Hot answers tagged

56

Not the answer you are looking for, but: Loud Alarms are What You Really NEED Assuming that the premise is a sound one, that people need to be warned of unexpected/unauthorized entrance to the pool area, a loud alarm is the right answer, not an electronic notification. A few examples: It is all too easy to ignore texts/notifications/etc. "If my boss/...


47

Ask your insurer and defense lawyer Lawyering on whether this rule is really a mandate is probably a waste of time. It's a "best practice" and one easily implemented. Which will create civil and criminal liability for you if you don't implement it. "I'm willing to lump the risk", does your insurance company also agree to lump the risk? I bet they don'...


20

Based on your link, I'm assuming you live in Florida. The relevant statutes are 515.29 Residential swimming pool barrier requirements and 515.27 Residential swimming pool safety feature options; penalties. 515.27 list a few options to secure a pool: "In order to pass final inspection and receive a certificate of completion, a residential swimming pool ...


6

Some battery-operated alarms use a radio signal to interconnect so they're all set off together. You should be able to verify/test this using the test button: press it on one, and if the others go off then you know they're interlinked. As far as what's triggering them, there's a few possibilities: Dust in in the sensors. Recent renovations especially can ...


5

I can see a couple potential ways around this. Pry up the side away from the wall, shove the whole cover towards the wall, possibly pry up the underside/backside of the cover lip, pop off. That's assuming both are on the same side. Long screwdriver though one of the holes on the opposite side of the box from the screws - have fun finding the head. A ...


5

No cause for concern, cat 6 and other UTP network cables are very good at rejecting interference, the relatively low voltage and power of the security system will not disrupt the signal on the UTP. Big, high power sources of interference like arc welders might.


5

The wire from the transformer goes into the wall and right back into your alarm panel with the rest of the wires to energize it. Unscrew the wires from the transformer and just tuck them into the wall by the outlet in case you ever want to use the panel again. Tuck the transformer into the alarm box and shut it. There doesn't appear to be any backup ...


4

I can't speak to the regulatory side of this, other than to say I'd be very surprised if a custom-built circuit like you're describing would pass an inspection just for the fact that it's a non-UL/CSA approved device on a life safety circuit. Being in a private residence at least will relax the requirements compared to a commercial or multi-tenant building, ...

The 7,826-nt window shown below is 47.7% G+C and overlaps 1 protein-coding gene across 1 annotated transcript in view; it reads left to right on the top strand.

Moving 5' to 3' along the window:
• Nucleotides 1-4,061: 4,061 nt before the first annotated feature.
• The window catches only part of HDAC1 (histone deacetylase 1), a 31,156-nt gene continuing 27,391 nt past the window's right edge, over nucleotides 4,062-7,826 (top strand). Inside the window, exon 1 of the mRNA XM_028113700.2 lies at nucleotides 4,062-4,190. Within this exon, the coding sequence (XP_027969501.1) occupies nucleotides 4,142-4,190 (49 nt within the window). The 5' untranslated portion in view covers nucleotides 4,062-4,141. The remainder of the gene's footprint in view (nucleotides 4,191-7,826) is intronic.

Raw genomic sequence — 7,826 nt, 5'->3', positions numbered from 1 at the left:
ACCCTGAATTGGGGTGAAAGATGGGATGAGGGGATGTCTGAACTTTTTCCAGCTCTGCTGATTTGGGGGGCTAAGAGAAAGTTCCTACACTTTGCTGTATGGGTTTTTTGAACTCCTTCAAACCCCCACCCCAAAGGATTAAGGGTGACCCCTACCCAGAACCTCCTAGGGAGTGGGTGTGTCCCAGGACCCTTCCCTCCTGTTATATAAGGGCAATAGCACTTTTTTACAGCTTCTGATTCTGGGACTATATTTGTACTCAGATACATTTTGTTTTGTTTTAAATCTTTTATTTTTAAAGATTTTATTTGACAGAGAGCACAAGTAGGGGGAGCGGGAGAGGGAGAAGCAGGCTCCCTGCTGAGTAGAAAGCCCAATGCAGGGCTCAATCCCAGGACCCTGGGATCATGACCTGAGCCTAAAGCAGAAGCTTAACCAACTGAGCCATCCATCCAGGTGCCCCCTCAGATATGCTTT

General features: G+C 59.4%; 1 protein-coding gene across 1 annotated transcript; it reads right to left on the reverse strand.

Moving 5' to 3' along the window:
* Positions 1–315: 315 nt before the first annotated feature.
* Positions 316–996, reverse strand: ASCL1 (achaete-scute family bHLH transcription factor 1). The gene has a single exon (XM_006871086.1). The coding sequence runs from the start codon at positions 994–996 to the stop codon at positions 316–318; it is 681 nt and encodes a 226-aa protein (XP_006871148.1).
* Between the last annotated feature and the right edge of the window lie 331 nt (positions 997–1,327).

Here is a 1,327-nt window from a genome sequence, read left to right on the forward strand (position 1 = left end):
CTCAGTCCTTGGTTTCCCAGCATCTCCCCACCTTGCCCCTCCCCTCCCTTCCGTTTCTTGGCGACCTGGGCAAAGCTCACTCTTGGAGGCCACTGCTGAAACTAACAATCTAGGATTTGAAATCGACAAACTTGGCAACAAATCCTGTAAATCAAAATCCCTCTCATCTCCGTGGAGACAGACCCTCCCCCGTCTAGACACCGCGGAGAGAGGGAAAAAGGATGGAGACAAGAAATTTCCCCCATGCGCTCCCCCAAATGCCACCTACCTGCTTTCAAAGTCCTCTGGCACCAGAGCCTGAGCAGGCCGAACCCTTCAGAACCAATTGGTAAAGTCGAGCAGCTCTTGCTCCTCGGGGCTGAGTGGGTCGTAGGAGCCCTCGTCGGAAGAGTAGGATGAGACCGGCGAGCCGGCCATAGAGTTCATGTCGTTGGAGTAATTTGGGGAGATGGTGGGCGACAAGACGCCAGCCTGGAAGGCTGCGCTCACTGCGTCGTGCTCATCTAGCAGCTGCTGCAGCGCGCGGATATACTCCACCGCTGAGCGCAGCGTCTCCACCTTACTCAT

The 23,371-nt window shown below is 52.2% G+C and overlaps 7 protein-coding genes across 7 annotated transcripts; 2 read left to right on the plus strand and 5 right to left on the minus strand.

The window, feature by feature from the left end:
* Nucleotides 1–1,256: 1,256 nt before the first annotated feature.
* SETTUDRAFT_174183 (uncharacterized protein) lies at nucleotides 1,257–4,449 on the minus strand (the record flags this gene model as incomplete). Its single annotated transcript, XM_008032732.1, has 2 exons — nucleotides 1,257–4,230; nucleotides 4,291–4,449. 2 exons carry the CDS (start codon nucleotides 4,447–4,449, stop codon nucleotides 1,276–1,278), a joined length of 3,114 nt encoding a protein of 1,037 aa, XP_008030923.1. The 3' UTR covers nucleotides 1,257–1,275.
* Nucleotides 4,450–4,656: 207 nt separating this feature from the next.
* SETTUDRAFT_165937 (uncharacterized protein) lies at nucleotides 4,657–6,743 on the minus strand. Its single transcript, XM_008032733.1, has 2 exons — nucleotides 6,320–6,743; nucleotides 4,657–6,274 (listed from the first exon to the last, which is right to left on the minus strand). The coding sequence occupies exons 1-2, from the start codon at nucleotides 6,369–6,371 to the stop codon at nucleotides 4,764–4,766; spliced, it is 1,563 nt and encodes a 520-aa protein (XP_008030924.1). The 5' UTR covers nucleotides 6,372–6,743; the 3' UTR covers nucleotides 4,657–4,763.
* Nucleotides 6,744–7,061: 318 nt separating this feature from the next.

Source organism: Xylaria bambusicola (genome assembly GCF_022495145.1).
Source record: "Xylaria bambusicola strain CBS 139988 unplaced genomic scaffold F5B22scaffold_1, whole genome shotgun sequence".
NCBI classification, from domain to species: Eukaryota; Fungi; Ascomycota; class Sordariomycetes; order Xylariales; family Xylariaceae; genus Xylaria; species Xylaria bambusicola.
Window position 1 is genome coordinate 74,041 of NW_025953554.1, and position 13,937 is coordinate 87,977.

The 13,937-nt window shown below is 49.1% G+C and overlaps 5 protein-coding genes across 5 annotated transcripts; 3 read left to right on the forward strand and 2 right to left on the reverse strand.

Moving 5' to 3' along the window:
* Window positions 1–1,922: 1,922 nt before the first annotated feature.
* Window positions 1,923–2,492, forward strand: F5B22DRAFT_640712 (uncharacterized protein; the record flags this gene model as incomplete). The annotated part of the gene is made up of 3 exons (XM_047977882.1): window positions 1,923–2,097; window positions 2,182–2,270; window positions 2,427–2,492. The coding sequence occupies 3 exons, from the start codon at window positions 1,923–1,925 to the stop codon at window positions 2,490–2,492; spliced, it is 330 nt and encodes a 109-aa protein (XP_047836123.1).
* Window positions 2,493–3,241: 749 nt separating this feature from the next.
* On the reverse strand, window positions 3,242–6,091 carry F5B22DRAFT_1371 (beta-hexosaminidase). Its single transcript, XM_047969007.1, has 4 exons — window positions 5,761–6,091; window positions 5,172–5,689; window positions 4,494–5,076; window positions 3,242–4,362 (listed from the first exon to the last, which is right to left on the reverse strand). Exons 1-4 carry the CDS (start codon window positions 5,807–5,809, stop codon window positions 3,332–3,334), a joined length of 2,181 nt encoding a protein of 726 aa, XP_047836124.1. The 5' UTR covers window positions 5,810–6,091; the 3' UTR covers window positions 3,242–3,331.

4

I doubt you'll get any latitude on the code as written. The code is written very clearly. It isn't within the code enforcement official's discretion to set it aside upon request. If there is ever any accident that may have been prevented by alarms per the code, they'd be responsible ethically and legally. I personally think relying on app notifications ...


4

This is a glass impact/break sensor. It is wall mounted and hard wired back to the control panel. It detects impact and actual glass breaking up to about 30 feet. Per @Menace, clap your hands near them and they should light up.


4

Note that it would be dangerous to go without some compliant smoke alarm system - in the comments, @Anthony X indicates there are other smoke detectors / smoke alarms present. I'd say it's 99%+ that the battery and power supply are the only two sources for the system and if you unplug them it will be down. You might as well unplug the phone line ...


4

It is a DSC PowerG Wireless indoor siren. The batteries are the sole source of power. It's a good idea to replace them on the expiry date, which we can't see but you should have a look now that you have them in your hand, or six years after the installation date, which we can see in the photo. The high voltage warning pertains to the strobe light. There ...


3

Such connections are not UL, CSA, or NFPA rated because the alarm panel cannot supervise the smoke alarm circuit. 2 and 4 wire low voltage alarm circuit are supervised and report more to the alarm panel than simply an alarm condition. For example, if properly wired, damaged wiring or missing detectors will cause a trouble condition. You can physically do ...


3

When an alarm trips, it can send out one or more of three types of alerts: local - an audible alarm rings at the property direct police connection - when the alarm rings, it goes off in the police station itself (rare) central station - an alarm goes to the alarm monitoring company, which then alerts the police in certain circumstances (such as no one ...